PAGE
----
Memorial Day mistake

With all the best intentions, people will wish veterans a “Happy Memorial Day.”

But those intentions are misdirected.

Headstones at cemetery

Arlington National Cemetery. Photo by Felix Stahlberg licensed under Creative Commons 2.0

Memorial Day recognizes service members who had died.

Veterans Day (Nov. 11) is for the living. That is the time to celebrate living service members and veterans. While veterans often have an important role in Memorial Day celebrations and many participate, the day is not for them.

The Bias Busters guide “100 Questions and Answers About Veterans” explains the distinction:

“The Grand Army of the Republic established May 30 as Decoration Day, a time to decorate the graves of the war dead with flowers. By the end of the century, Memorial Day was being recognized throughout the country. Memorial Day is for mourning those who have died in military service. Saying ‘Happy Memorial Day’ is out of step. Some confuse Memorial Day with Veterans Day, which honors veterans. Originally called Armistice Day, Veterans Day marks the end of World War I fighting at 11 a.m. Nov. 11, 1918: the 11th hour of the 11th day of the 11th month.”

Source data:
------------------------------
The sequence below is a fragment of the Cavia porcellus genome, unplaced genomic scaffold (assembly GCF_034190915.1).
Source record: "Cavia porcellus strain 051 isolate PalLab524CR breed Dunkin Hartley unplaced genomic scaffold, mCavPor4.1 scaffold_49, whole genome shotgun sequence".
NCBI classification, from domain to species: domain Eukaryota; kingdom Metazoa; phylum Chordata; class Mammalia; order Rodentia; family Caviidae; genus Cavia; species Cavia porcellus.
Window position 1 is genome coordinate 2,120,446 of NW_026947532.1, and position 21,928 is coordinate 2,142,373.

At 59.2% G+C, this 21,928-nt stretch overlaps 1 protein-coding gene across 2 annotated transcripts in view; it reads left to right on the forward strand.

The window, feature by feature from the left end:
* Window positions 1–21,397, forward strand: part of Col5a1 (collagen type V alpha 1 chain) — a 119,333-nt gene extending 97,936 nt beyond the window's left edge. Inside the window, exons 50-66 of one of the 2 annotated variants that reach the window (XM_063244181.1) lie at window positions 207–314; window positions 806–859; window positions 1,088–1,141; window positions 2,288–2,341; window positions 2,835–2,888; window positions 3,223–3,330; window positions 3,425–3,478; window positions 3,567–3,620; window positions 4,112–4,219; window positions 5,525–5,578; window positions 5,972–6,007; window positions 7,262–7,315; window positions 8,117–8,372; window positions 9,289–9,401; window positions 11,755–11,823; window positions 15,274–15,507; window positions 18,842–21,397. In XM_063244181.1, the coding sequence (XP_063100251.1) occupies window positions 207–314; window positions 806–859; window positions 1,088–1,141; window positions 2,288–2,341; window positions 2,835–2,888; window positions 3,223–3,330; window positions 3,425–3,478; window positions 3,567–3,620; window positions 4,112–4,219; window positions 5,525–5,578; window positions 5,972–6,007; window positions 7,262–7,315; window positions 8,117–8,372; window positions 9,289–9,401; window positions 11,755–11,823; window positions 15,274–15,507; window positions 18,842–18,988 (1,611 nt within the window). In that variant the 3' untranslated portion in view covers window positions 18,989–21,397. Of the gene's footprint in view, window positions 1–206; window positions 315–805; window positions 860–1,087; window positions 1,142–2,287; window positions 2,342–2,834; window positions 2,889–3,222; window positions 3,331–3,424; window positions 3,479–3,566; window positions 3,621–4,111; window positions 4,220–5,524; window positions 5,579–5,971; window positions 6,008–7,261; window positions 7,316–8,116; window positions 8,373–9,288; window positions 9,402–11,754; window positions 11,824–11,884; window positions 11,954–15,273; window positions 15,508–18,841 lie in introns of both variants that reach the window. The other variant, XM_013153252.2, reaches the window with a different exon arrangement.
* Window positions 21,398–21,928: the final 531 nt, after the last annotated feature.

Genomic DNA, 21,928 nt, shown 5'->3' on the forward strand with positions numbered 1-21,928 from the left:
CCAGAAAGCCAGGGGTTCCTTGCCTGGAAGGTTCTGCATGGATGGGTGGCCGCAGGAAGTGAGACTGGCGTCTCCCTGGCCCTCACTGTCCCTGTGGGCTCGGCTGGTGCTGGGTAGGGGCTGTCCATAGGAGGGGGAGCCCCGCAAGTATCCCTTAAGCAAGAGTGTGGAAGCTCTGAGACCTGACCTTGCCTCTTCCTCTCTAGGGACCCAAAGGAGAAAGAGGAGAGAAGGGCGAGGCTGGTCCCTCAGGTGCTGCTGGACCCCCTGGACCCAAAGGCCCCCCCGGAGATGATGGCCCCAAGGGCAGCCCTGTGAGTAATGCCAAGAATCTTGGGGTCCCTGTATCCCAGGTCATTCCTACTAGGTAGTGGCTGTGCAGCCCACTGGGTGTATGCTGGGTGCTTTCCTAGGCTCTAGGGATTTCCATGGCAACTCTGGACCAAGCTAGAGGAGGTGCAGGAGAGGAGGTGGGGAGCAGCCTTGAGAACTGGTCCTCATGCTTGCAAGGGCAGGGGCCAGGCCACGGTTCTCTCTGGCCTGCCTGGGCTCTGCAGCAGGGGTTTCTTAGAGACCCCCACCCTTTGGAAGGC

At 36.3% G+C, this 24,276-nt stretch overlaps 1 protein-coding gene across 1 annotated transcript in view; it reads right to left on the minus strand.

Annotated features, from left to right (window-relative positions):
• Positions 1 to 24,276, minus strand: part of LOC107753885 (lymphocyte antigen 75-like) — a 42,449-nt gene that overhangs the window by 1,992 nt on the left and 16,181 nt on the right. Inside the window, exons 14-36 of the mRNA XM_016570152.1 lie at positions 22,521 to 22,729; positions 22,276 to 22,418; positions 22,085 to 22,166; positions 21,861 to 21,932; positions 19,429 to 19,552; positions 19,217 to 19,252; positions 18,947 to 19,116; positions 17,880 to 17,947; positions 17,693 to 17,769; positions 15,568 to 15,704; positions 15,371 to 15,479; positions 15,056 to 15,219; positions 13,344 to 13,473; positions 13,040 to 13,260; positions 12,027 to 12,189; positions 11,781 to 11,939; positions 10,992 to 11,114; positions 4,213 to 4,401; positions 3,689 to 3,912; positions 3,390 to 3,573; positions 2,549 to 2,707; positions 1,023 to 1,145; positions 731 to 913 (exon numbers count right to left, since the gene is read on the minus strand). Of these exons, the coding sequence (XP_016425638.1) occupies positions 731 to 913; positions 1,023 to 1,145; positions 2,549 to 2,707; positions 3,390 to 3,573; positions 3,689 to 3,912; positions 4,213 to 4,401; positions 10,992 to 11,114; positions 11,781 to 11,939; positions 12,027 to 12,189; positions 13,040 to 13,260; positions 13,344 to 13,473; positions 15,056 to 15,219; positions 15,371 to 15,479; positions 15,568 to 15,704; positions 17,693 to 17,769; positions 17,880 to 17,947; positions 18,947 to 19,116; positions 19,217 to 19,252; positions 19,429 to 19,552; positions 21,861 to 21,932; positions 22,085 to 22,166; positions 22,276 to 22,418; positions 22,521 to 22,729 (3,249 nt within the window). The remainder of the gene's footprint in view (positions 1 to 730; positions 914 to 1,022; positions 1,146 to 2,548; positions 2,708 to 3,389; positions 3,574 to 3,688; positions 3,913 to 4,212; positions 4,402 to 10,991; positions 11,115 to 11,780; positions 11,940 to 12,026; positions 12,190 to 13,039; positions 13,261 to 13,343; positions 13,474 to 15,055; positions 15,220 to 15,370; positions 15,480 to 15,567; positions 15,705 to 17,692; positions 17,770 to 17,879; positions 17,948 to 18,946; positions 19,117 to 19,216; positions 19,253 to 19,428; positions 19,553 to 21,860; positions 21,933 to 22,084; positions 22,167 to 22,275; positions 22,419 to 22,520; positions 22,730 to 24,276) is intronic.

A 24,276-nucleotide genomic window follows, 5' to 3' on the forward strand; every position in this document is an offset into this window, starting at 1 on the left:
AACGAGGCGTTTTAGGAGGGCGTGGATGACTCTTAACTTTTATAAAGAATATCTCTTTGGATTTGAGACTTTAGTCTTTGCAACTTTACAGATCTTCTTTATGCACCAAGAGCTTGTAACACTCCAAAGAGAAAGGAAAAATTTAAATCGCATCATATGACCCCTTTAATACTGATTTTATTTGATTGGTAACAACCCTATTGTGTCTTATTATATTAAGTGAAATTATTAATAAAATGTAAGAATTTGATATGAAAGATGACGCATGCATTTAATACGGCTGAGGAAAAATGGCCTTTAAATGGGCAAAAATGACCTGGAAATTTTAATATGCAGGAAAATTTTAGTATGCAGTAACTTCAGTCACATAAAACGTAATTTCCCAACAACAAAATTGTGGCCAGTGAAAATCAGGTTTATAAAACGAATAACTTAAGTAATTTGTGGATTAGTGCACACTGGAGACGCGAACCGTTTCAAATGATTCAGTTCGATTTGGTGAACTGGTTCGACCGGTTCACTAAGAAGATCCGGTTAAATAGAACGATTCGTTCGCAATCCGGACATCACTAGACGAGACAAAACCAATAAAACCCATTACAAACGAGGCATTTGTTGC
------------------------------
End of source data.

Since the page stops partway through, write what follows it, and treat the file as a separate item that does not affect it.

“100 Questions and Answers About Veterans” is available from Amazon or the Front Edge Publishing bookstore.

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